Former Shoe Company Executive to Plead Guilty to Embezzling $30 million

Posted On Friday, April 16, 2021
By: Daniel Wotherspoon

The former CFO of Alden Shoe Co., a Massachusetts-based shoe company, will plead guilty to wire fraud, unlawful monetary transactions, and filing a false tax return. According to the Massachusetts U.S. Attorney’s Office, Richard Hajjar, 64, embezzled more than $30 million from Alden by writing checks to himself and transferring money from the company to his personal accounts beginning in at least 2011 and lasting until 2019, when the scheme was discovered and he was fired. To cover his crimes, Hajjar altered Alden’s year-end bank statements and provided false information to Alden’s accounting firm in each of the years he embezzled funds.

In addition to enriching himself, Hajjar used the proceeds of his embezzlement to purchase gifts and luxury travel, including private flights to the Caribbean and diamond jewelry, for others close to him, including a former Boston-area tv anchor, Bianca de la Garza. The government says that Hajjar compounded his theft from the company by also failing to report the proceeds of his embezzlement as income on his tax returns, depriving the Internal Revenue Service of approximately $5,112,822 in taxes. 

The circumstances of the embezzlement were laid out by Alden in a related civil lawsuit last summer and tell the tale of an opportunistic fraudulent scheme intended, at least in part, to win the affections of de la Garza. According to the suit, Alden president Arthur Tarlow Jr. made the decision in 2009 to begin leaving retained earnings in the company to cover operations costs. By 2019, this fund had grown to exceed $10 million and Tarlow asked Hajjar to prepare to distribute the money in the fund to family trusts. At this point, Hajjar stopped showing up to work or replying to texts or calls. When Tarlow eventually visited his bank, he found nearly half of the retained earnings fund was missing and an $8 million line of credit in Alden’s name had been opened without his knowledge and completely drawn down.

While Hajjar has been cooperating with both the government and Alden, resulting in the substantial return of assets to the company, the civil suit against Hajjar and de la Garza is still pending. De la Garza’s attorney claims that his client had no knowledge of any of Hajjar’s wrongdoing, or where Hajjar was getting his money, despite receiving at least $15 million from Hajjar since 2015, transfers that Alden claims “consisted entirely of money Mr. Hajjar had stolen from Alden.”

Per his April 13, 2021 plea agreement with the government, Hajjar admitted to each of the charges against him and accepted a sentence including

  1. incarceration for a term between 48 and 74 months
  2. 36 months of supervised release
  3. a mandatory special assessment of $300
  4. restitution in an amount to be determined at sentencing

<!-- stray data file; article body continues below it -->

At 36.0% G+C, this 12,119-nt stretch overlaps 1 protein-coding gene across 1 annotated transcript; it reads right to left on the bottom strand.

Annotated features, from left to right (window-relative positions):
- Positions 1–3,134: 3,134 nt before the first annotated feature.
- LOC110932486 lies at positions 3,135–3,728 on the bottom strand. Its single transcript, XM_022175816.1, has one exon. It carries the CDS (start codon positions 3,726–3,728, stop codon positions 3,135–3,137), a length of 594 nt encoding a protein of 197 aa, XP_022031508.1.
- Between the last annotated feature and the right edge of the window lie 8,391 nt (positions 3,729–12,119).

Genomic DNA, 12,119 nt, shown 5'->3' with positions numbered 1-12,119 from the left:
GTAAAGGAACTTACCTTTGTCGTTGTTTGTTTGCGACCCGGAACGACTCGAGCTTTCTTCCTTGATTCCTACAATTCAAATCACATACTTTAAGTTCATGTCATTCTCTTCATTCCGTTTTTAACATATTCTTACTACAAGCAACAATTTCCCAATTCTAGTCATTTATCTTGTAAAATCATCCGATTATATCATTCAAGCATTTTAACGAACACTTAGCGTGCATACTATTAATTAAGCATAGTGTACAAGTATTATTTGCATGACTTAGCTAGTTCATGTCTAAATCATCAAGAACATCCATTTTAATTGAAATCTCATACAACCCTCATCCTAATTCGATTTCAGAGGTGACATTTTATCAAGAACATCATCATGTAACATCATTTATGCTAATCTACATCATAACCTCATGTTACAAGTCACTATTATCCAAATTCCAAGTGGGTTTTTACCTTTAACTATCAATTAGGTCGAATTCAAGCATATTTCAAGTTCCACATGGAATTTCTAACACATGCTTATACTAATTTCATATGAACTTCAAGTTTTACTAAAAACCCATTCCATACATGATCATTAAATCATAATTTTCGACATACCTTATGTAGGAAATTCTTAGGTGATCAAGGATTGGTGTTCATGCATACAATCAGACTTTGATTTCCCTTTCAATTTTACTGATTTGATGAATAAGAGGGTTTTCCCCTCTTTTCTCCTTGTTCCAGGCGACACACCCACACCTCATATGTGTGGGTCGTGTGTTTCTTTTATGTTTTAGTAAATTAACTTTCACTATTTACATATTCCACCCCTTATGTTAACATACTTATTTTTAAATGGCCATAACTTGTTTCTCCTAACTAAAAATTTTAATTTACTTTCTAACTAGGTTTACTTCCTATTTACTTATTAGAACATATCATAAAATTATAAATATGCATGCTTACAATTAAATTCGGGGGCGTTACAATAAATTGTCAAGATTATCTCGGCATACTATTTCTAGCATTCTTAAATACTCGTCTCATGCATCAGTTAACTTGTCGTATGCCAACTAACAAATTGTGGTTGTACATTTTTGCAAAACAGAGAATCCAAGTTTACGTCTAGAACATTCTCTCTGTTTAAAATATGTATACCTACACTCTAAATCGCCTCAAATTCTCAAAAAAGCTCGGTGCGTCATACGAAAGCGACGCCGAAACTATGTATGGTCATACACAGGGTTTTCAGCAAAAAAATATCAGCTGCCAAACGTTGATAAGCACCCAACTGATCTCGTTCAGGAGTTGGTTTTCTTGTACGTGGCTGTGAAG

5. forfeiture of assets totaling at least $30,000,000, including real property located in Duxbury, MA.

The full text of the government’s information against Hajjar can be found here.

The plea agreement between Hajjar and the government can be found here.      

Gensler Expected to Take Tough Stance on Corporate Issues

Posted On Thursday, April 15, 2021
By: Christin M. Roberts

On Wednesday, April 14, 2021, the Senate confirmed President Biden’s nomination, Gary Gensler, as chairman of the SEC in a 53-45 vote. Although Gensler steps into this role to serve the remainder of predecessor Jay Clayton’s term, ending June 5th, the Senate Banking Committee intends to give Gensler a five-year term after June 5, 2021. Gensler’s experience as the former head of the Commodity Futures Trading Commission (CFTC) during the 2007- 2008 financial crisis, and as the assistant secretary of the U.S. Department of the Treasury, made him an attractive nominee to lead the SEC. Gensler’s confirmation gives Democrats a 3-2 majority on the commission.

A former executive at Goldman Sachs for 18 years, Gensler comes to the SEC with a financial agenda: to maintain fair, orderly, and efficient markets, and to facilitate capital formation. Gensler’s reputation as a tough regulator precedes him as he is expected to continue his priorities of strengthening transparency and accountability in the markets.

Gensler is expected to reverse prior rulemaking priorities that were friendly to businesses. Despite this, he pledges to take a bipartisan approach to the SEC amidst political division. All eyes will be on Gensler as he takes office; environmental, social, and governance (ESG) related disclosure violations, corporate issuers, meme stocks, cryptocurrencies, insider trading, and political spending are all on the table, and you can expect Gensler to take a tough stance on these issues. Gensler’s SEC will likely bring about proactive rulemaking all while doubling down on violations.